In America

In America by Jim Sheridan, director of My Left Foot and In the Name of the Father, is, among other things, a rather affecting story of a poor immigrant family from Ireland coming to terms with its grief over the loss of a son to cancer. I found it very watchable, at least up until the dreadful ending, mainly on account of tremendous performances by the principal actors, especially Paddy Considine as Johnny Sullivan, an out-of-work actor, Samantha Morton as Sarah, his wife and Sarah and Emma Bolger who play their two little girls, Christy and Ariel. Sure it’s kind of hokey, and it gets hokier as it goes along until the advent of the hokissimus E.T. But it’s (mostly) hokey in the good way that Hollywood used to be hokey, not the bad way that it (mostly) is now.

Movies like this which are designed as as a species of grief-counseling have a long and honorable history, and we naturally love to see people coming through and coping with such a terrible bereavement. But wait just a minute. Keep your eye on that title. What has America got to do with grief over the young son, Frankie, that died? Why are the family immigrants? Why have they brought their sorrows to America? And why is Johnny connected with the thespian’s trade rather than that of agricultural worker or some other that looks more, well, immigrantish. I think the answers to these questions are connected. Evelyn Waugh once wrote of “the Irishman’s deep-rooted belief that there are only two final realities — Hell and the USA,” and Sheridan’s film could be seen as a kind of gloss on this idea, since in it America is a kind of stand-in for Heaven: the land of make-believe, the place you can still believe in when you can’t believe in anything else.

At times this idea is reinforced by heavy-handed symbolism, as in the fact that the ice-cream parlor where Sarah works and the kids spend their happiest hours is called “Heaven.” The family’s Catholic faith has been shaken to its foundations by the death of Frankie and looks like being shaken again when Sarah gets pregnant and is told of the probabilities that either her life or the baby’s, or both, are threatened if she takes the child to term. Meanwhile, Dad can’t pay the bills because he can’t get work as an actor because he can’t feel anymore — do you begin to feel the encroaching hokiness?. The danger to his wife helps to teach him to make believe again, at her urging, for the sake of the kids and so to find work at last, but he remains emotionally paralyzed and angry at God.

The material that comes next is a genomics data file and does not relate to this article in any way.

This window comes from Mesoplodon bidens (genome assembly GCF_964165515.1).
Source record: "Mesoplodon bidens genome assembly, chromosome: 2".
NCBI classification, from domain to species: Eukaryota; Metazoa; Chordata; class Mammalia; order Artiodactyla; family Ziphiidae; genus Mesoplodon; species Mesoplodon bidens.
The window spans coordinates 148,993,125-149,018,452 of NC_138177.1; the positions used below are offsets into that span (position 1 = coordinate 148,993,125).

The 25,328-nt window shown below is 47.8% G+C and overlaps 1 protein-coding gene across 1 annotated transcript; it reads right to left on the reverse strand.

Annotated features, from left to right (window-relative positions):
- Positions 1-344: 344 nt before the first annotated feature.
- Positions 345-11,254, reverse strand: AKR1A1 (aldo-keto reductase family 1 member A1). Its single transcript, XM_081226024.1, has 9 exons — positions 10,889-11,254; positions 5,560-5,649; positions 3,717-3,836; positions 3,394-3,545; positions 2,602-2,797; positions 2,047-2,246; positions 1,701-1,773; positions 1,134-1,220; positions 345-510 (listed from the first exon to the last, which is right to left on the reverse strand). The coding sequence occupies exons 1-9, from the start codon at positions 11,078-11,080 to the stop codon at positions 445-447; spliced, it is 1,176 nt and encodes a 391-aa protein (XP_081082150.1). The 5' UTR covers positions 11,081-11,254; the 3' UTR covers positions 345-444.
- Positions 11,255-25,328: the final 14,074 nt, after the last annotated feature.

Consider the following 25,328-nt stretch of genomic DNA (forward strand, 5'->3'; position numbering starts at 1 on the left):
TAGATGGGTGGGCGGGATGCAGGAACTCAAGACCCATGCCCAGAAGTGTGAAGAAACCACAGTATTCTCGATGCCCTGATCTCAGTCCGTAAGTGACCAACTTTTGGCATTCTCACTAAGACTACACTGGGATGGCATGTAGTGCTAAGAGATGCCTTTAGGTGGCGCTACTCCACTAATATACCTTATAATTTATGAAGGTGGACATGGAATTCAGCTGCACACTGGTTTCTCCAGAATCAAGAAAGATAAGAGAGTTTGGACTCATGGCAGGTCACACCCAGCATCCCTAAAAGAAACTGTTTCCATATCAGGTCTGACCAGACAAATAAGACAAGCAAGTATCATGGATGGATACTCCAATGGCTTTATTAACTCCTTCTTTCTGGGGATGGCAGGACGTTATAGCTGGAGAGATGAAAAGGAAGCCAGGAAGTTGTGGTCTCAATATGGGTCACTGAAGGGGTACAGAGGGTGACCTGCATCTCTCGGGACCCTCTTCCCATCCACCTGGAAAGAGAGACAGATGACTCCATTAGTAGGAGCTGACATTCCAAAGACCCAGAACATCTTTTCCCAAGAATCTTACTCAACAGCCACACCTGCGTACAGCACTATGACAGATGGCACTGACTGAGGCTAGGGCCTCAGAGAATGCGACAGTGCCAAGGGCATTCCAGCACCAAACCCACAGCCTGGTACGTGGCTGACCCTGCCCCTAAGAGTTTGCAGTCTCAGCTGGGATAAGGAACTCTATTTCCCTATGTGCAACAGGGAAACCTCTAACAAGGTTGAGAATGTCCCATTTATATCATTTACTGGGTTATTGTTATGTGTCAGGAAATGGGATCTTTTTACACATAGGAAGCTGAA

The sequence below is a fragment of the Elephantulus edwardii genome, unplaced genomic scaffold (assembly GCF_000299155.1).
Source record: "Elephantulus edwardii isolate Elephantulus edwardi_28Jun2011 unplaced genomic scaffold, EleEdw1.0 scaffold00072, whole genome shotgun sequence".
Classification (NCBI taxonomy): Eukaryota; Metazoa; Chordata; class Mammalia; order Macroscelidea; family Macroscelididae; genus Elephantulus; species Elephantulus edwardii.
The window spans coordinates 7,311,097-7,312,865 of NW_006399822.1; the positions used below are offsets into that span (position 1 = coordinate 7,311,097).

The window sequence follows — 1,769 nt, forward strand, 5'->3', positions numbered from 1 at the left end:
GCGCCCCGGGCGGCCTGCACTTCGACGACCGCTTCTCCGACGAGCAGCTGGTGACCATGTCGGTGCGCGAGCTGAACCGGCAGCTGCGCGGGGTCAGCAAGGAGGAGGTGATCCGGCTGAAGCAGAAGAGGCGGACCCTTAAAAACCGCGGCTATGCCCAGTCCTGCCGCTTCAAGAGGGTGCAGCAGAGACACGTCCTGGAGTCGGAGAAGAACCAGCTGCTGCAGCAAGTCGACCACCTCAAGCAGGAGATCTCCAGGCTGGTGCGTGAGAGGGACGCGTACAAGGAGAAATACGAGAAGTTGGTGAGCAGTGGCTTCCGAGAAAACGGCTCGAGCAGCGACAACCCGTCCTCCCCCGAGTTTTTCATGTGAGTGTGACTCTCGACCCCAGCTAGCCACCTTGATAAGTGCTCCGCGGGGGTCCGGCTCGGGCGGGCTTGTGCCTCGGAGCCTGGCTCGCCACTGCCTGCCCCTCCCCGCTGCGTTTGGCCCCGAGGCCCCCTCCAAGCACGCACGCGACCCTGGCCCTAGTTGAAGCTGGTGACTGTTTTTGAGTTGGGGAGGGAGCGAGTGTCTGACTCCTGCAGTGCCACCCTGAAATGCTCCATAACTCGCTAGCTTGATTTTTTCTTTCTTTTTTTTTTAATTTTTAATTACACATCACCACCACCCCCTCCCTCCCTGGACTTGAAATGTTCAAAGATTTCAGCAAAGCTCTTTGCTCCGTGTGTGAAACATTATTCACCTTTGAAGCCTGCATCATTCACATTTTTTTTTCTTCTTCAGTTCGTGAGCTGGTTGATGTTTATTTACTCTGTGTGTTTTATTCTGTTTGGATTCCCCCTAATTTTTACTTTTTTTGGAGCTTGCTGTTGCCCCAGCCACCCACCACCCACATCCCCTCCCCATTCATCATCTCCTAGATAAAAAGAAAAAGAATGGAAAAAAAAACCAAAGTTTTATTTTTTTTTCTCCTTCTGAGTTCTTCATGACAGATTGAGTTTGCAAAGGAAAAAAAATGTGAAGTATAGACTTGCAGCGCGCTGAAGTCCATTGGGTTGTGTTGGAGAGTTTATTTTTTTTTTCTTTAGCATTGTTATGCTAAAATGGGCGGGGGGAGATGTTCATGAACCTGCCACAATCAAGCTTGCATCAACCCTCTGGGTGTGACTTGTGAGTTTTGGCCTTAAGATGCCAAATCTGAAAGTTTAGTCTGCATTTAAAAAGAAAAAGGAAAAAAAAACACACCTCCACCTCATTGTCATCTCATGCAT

This is where E.T. comes in. A frightening but really kindly neighbor, Mateo (Djimon Hounsou) an African artist who describes himself as an alien, like E.T., is also dying — of AIDS. Oh dear. Hokier, still. Assuming the now familiar Hollywood role of Wise Black Counselor to the family, Mateo manages before popping his clogs to teach each of them something about the acceptance of death and the consolations of the afterlife. This appears to be something like Disneyland, and its realization in Spielbergian terms as the alien African AIDS sufferer goes “home” to be with Frankie and E.T. can only be an affectionately patronizing European joke about America as the land of fantasy and fairy tales.

The film is saved from being merely offensive, however, not only by the performances but also by being told largely from the point of view of the child, Christy, whose voiceover as she narrates for us her video diary is not so annoying as you might expect. For her it is entirely natural to see America as a kind of fairy-land. Accordingly, she imagines she has been granted three wishes, which she uses to make the consolations of America acceptable to her parents as a replacement for the consolations of religion, which they have lost. That America itself and its world-beating popular culture are a kind of religion, it seems perfectly natural for these attractive Irish folk to assume, but it leaves a bad taste in the mouth of this American, who has not yet entirely given up the hope of more traditional consolations.

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